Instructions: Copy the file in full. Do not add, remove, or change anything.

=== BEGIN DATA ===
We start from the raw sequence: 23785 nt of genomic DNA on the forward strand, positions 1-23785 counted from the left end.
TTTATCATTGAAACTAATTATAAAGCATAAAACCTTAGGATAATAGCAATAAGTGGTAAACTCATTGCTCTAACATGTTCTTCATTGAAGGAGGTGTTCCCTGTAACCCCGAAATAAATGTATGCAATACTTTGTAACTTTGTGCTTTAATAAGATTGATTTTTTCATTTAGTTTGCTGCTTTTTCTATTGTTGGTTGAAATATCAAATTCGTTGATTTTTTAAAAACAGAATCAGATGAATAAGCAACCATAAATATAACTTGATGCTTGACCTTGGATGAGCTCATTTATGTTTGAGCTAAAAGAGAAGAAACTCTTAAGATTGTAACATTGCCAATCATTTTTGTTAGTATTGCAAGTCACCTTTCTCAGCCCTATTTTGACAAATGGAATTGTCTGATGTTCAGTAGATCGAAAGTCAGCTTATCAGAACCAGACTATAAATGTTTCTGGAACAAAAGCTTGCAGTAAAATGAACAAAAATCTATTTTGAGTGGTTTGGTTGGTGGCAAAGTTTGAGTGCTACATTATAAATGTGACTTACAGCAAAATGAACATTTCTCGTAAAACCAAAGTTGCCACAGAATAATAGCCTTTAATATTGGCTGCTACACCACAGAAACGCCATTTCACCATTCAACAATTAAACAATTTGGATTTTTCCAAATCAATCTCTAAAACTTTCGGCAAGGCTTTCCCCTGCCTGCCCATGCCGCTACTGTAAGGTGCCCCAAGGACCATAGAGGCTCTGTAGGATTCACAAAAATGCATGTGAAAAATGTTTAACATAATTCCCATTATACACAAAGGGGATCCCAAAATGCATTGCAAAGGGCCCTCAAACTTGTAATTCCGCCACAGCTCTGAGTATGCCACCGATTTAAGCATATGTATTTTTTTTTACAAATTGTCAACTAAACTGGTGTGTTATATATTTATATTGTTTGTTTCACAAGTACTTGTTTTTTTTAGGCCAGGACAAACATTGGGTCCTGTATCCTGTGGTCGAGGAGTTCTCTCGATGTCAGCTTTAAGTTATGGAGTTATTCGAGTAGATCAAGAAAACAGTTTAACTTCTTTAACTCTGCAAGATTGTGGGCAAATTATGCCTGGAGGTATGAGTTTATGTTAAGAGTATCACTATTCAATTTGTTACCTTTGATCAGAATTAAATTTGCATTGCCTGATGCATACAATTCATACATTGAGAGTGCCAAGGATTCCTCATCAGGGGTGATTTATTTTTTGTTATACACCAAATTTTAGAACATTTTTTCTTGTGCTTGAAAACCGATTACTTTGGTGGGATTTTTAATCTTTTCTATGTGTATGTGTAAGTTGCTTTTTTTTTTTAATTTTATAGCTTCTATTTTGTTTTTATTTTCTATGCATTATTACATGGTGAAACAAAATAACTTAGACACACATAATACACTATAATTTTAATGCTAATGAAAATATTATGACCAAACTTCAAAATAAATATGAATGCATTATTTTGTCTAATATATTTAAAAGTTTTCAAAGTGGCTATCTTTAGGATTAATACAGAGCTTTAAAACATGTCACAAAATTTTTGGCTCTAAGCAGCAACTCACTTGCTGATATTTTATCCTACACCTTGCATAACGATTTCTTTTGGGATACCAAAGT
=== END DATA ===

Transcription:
We start from the raw sequence: 23785 nt of genomic DNA on the forward strand, positions 1-23785 counted from the left end.
TTTATCATTGAAACTAATTATAAAGCATAAAACCTTAGGATAATAGCAATAAGTGGTAAACTCATTGCTCTAACATGTTCTTCATTGAAGGAGGTGTTCCCTGTAACCCCGAAATAAATGTATGCAATACTTTGTAACTTTGTGCTTTAATAAGATTGATTTTTTCATTTAGTTTGCTGCTTTTTCTATTGTTGGTTGAAATATCAAATTCGTTGATTTTTTAAAAACAGAATCAGATGAATAAGCAACCATAAATATAACTTGATGCTTGACCTTGGATGAGCTCATTTATGTTTGAGCTAAAAGAGAAGAAACTCTTAAGATTGTAACATTGCCAATCATTTTTGTTAGTATTGCAAGTCACCTTTCTCAGCCCTATTTTGACAAATGGAATTGTCTGATGTTCAGTAGATCGAAAGTCAGCTTATCAGAACCAGACTATAAATGTTTCTGGAACAAAAGCTTGCAGTAAAATGAACAAAAATCTATTTTGAGTGGTTTGGTTGGTGGCAAAGTTTGAGTGCTACATTATAAATGTGACTTACAGCAAAATGAACATTTCTCGTAAAACCAAAGTTGCCACAGAATAATAGCCTTTAATATTGGCTGCTACACCACAGAAACGCCATTTCACCATTCAACAATTAAACAATTTGGATTTTTCCAAATCAATCTCTAAAACTTTCGGCAAGGCTTTCCCCTGCCTGCCCATGCCGCTACTGTAAGGTGCCCCAAGGACCATAGAGGCTCTGTAGGATTCACAAAAATGCATGTGAAAAATGTTTAACATAATTCCCATTATACACAAAGGGGATCCCAAAATGCATTGCAAAGGGCCCTCAAACTTGTAATTCCGCCACAGCTCTGAGTATGCCACCGATTTAAGCATATGTATTTTTTTTTACAAATTGTCAACTAAACTGGTGTGTTATATATTTATATTGTTTGTTTCACAAGTACTTGTTTTTTTTAGGCCAGGACAAACATTGGGTCCTGTATCCTGTGGTCGAGGAGTTCTCTCGATGTCAGCTTTAAGTTATGGAGTTATTCGAGTAGATCAAGAAAACAGTTTAACTTCTTTAACTCTGCAAGATTGTGGGCAAATTATGCCTGGAGGTATGAGTTTATGTTAAGAGTATCACTATTCAATTTGTTACCTTTGATCAGAATTAAATTTGCATTGCCTGATGCATACAATTCATACATTGAGAGTGCCAAGGATTCCTCATCAGGGGTGATTTATTTTTTGTTATACACCAAATTTTAGAACATTTTTTCTTGTGCTTGAAAACCGATTACTTTGGTGGGATTTTTAATCTTTTCTATGTGTATGTGTAAGTTGCTTTTTTTTTTTAATTTTATAGCTTCTATTTTGTTTTTATTTTCTATGCATTATTACATGGTGAAACAAAATAACTTAGACACACATAATACACTATAATTTTAATGCTAATGAAAATATTATGACCAAACTTCAAAATAAATATGAATGCATTATTTTGTCTAATATATTTAAAAGTTTTCAAAGTGGCTATCTTTAGGATTAATACAGAGCTTTAAAACATGTCACAAAATTTTTGGCTCTAAGCAGCAACTCACTTGCTGATATTTTATCCTACACCTTGCATAACGATTTCTTTTGGGATACCAAAGT